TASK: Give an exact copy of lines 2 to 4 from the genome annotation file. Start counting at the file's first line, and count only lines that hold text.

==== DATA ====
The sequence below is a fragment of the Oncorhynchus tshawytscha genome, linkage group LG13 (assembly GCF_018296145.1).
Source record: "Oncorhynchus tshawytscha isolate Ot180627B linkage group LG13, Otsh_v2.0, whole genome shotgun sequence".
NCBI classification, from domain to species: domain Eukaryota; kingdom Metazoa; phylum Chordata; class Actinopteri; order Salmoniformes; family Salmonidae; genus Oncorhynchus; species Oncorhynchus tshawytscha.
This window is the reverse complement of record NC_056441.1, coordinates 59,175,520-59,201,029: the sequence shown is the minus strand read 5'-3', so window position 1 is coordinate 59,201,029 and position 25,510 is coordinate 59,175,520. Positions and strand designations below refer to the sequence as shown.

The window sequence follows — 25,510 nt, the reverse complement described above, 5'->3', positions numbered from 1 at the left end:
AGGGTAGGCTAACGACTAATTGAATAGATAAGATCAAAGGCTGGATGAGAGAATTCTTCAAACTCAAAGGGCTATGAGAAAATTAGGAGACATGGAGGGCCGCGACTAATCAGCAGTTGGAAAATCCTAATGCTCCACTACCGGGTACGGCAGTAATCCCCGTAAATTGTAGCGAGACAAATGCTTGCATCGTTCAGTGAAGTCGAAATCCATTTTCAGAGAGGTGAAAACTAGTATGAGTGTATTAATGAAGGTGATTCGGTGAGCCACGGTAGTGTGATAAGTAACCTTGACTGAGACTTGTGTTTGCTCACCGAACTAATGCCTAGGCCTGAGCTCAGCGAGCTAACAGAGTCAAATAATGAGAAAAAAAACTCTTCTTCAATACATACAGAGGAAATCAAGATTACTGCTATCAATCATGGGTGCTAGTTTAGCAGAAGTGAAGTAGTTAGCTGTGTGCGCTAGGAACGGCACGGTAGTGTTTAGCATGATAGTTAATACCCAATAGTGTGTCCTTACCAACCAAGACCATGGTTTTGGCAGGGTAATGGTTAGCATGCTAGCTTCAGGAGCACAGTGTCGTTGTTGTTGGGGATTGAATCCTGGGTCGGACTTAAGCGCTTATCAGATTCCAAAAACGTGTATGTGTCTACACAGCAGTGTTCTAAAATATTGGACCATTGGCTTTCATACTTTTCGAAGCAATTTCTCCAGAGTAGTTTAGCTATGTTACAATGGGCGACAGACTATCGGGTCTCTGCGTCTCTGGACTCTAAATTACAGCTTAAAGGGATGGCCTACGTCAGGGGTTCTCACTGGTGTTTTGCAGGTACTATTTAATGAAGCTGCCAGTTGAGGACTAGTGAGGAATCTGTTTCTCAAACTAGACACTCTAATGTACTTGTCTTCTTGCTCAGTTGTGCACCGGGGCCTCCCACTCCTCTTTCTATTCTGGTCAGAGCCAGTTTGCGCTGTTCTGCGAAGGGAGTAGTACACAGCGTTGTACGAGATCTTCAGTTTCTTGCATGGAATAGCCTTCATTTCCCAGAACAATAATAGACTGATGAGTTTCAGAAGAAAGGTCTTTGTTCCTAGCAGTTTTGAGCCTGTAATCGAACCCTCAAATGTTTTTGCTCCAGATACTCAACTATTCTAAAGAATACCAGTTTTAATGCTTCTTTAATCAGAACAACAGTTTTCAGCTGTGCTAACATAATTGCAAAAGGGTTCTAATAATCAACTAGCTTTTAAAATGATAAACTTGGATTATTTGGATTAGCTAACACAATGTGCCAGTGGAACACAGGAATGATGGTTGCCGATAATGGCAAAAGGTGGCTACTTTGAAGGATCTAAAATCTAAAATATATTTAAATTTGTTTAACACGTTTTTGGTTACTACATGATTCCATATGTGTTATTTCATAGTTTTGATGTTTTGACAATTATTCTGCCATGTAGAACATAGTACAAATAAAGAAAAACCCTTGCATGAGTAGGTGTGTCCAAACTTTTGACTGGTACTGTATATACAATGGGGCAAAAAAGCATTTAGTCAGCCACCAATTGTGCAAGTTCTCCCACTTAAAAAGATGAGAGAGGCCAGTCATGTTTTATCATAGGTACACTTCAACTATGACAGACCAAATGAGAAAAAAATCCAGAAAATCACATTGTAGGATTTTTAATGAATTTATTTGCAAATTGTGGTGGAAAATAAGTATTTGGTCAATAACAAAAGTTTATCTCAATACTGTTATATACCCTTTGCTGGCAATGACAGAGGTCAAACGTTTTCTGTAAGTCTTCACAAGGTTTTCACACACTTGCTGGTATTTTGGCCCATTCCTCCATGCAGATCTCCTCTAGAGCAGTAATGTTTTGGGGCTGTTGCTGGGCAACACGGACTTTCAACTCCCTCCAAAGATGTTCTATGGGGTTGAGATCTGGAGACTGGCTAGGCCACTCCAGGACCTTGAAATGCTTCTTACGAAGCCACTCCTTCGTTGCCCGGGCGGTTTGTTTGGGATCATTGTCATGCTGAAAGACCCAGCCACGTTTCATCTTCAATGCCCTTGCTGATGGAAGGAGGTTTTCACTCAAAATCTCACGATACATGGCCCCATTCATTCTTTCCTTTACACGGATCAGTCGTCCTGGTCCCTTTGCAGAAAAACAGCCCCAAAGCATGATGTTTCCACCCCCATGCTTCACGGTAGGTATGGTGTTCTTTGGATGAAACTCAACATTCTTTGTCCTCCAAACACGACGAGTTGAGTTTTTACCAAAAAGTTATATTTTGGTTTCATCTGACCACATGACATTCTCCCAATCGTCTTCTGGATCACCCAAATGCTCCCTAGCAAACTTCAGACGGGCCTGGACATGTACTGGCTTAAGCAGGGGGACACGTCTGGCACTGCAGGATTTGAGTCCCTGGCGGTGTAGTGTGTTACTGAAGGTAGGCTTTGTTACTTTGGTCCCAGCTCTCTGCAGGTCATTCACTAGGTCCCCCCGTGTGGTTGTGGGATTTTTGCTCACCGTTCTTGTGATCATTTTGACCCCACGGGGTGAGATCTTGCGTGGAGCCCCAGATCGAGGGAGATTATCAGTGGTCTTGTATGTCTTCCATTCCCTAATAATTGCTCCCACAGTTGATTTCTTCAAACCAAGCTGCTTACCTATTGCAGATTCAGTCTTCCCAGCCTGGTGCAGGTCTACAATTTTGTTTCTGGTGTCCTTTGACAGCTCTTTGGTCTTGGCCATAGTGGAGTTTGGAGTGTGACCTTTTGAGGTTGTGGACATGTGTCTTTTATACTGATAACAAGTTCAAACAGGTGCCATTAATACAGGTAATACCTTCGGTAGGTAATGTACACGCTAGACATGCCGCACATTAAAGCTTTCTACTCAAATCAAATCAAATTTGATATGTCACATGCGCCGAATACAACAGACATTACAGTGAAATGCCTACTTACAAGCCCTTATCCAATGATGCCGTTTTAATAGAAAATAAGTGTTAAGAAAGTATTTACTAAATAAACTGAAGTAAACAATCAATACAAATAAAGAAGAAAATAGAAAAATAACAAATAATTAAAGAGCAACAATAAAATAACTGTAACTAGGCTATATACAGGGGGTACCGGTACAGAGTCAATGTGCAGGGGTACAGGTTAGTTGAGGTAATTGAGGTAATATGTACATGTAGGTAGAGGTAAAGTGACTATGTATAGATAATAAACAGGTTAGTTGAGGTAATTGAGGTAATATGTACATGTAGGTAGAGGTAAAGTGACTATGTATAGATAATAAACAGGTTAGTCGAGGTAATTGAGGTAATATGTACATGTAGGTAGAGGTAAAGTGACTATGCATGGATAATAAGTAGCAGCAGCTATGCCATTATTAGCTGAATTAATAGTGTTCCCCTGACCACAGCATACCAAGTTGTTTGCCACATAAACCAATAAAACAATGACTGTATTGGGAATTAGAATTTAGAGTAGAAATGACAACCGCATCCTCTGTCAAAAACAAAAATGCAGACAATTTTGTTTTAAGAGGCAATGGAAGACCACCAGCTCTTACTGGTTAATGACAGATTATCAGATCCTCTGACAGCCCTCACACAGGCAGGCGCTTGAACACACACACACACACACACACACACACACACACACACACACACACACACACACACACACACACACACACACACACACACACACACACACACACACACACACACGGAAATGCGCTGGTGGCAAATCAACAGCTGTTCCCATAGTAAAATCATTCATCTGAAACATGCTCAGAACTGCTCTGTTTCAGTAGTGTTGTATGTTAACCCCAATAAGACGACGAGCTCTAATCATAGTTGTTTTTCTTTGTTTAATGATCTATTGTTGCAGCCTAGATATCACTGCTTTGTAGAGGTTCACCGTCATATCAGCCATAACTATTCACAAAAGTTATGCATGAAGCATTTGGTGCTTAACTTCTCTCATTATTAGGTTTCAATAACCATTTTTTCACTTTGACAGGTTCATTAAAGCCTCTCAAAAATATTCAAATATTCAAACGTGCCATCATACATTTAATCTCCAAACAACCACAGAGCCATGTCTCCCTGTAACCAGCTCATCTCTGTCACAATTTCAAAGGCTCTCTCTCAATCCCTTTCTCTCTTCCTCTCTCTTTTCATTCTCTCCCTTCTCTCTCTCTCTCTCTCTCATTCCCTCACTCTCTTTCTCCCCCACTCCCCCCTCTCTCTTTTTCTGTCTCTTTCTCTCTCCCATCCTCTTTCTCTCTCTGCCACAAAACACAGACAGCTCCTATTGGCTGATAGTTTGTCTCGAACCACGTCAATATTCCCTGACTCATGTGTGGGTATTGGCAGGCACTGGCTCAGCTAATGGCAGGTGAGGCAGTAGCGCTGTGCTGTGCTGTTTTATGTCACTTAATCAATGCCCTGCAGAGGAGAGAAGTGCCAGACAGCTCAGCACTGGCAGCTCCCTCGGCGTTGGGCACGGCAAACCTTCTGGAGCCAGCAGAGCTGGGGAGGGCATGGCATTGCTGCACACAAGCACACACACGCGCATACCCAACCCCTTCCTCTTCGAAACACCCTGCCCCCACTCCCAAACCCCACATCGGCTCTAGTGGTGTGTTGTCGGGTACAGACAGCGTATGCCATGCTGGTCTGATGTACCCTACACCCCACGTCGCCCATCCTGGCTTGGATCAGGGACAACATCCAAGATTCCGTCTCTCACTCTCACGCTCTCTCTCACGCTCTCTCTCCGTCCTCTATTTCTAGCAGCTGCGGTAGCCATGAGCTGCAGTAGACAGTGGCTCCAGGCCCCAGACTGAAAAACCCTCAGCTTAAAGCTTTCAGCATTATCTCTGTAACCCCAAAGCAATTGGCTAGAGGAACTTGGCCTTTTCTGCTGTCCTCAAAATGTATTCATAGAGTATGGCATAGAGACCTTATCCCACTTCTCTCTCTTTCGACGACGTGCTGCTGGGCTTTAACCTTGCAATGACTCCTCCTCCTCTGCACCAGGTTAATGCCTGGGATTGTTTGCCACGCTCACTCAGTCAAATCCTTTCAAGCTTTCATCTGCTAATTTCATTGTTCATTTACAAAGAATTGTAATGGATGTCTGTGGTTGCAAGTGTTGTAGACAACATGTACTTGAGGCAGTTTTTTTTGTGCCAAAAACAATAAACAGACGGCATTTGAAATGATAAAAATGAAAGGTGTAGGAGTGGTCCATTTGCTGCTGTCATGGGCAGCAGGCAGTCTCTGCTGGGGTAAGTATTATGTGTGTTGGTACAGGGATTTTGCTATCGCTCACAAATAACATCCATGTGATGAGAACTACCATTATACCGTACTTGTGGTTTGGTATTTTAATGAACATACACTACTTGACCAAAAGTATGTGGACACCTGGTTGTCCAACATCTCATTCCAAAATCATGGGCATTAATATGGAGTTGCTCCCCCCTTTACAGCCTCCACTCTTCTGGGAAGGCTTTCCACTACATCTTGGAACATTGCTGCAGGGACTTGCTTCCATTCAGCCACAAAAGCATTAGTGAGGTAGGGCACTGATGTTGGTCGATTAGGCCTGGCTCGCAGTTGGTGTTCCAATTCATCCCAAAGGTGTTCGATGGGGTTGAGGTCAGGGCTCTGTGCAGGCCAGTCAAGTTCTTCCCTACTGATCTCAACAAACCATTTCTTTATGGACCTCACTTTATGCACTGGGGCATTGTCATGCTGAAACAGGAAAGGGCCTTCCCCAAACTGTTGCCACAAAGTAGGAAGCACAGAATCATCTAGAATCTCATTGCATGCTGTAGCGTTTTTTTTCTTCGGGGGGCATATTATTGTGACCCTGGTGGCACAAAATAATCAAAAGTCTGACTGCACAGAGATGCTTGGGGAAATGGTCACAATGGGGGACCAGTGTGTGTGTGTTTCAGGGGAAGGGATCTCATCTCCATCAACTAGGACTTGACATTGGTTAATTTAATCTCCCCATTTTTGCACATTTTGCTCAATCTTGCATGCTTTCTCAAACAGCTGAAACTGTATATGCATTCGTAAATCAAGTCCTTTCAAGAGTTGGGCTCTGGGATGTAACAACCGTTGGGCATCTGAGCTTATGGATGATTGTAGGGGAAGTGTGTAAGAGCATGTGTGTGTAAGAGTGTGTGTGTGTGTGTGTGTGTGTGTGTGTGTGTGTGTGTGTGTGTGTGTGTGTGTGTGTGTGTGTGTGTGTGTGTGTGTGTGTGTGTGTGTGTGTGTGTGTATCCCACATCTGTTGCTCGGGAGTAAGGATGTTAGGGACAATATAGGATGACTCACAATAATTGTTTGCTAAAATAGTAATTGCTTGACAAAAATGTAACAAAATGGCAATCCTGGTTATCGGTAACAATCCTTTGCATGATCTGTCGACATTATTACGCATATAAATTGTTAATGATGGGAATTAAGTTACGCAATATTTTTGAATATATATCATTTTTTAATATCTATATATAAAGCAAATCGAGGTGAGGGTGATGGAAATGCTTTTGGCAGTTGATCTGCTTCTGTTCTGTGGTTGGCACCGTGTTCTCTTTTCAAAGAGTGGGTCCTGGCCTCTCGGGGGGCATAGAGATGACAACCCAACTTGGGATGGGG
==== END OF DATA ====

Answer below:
Source record: "Oncorhynchus tshawytscha isolate Ot180627B linkage group LG13, Otsh_v2.0, whole genome shotgun sequence".
NCBI classification, from domain to species: domain Eukaryota; kingdom Metazoa; phylum Chordata; class Actinopteri; order Salmoniformes; family Salmonidae; genus Oncorhynchus; species Oncorhynchus tshawytscha.
This window is the reverse complement of record NC_056441.1, coordinates 59,175,520-59,201,029: the sequence shown is the minus strand read 5'-3', so window position 1 is coordinate 59,201,029 and position 25,510 is coordinate 59,175,520. Positions and strand designations below refer to the sequence as shown.